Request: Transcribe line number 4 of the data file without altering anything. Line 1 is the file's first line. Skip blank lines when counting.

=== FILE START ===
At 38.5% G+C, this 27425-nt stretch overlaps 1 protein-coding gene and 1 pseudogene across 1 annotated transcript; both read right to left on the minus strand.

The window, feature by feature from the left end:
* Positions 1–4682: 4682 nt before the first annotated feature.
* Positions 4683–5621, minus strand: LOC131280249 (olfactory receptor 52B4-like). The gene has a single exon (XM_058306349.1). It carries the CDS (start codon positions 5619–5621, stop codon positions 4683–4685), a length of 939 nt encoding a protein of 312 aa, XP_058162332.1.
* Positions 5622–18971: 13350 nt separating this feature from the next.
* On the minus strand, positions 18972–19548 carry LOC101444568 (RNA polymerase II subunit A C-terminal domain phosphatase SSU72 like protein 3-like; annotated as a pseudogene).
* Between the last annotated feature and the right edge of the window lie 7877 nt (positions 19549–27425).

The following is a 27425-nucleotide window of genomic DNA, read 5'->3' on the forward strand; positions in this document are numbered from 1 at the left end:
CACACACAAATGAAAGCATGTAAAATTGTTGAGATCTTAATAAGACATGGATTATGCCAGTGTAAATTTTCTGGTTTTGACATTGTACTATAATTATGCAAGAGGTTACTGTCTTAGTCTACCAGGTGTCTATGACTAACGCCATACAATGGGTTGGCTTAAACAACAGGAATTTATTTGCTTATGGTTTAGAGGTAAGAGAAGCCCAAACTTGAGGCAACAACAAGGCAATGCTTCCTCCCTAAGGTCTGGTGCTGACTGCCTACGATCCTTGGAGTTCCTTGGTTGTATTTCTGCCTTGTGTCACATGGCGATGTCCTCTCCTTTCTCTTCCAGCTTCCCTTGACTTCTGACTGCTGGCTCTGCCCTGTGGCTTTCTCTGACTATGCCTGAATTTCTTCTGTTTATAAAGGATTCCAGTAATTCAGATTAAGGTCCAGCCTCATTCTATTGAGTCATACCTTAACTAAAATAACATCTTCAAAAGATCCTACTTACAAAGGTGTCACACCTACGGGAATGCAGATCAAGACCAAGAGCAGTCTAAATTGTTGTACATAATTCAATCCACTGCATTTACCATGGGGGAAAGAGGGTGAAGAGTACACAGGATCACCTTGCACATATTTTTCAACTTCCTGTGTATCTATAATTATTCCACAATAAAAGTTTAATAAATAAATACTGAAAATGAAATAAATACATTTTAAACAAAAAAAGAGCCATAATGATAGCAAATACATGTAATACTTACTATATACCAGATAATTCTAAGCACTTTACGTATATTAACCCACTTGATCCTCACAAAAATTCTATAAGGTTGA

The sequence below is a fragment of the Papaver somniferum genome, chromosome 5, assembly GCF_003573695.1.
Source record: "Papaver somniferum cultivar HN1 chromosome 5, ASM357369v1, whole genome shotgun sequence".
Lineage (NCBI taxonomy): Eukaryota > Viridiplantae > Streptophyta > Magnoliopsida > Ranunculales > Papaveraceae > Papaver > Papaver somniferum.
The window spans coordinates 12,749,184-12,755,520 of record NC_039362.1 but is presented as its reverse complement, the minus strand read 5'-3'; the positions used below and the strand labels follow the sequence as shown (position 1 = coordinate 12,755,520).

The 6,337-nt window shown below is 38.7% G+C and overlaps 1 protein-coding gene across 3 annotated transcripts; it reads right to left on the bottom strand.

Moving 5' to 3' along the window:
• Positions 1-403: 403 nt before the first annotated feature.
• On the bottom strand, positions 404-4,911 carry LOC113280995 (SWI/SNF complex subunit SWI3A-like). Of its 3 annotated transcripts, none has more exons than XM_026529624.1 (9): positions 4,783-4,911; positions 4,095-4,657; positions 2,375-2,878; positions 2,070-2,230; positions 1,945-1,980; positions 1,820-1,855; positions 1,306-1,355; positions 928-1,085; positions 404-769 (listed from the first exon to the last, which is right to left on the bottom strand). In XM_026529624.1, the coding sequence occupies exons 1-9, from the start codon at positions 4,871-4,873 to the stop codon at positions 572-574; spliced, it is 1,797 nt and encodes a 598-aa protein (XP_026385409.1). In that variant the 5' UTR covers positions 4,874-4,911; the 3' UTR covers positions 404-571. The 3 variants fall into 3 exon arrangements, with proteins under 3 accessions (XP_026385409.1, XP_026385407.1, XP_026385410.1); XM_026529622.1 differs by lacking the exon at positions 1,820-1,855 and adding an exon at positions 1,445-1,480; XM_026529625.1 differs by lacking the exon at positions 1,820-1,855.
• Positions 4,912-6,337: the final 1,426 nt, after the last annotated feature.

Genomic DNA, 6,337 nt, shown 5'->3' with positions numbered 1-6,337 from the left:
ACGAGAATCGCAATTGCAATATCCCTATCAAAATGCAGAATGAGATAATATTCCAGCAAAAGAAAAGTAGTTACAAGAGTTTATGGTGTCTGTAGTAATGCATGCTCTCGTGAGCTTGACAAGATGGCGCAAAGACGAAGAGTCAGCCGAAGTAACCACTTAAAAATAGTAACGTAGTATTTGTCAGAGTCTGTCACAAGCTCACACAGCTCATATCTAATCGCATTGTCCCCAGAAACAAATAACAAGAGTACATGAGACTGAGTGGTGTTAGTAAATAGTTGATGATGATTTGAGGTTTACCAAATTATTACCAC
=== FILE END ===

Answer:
* Positions 4683–5621, minus strand: LOC131280249 (olfactory receptor 52B4-like). The gene has a single exon (XM_058306349.1). It carries the CDS (start codon positions 5619–5621, stop codon positions 4683–4685), a length of 939 nt encoding a protein of 312 aa, XP_058162332.1.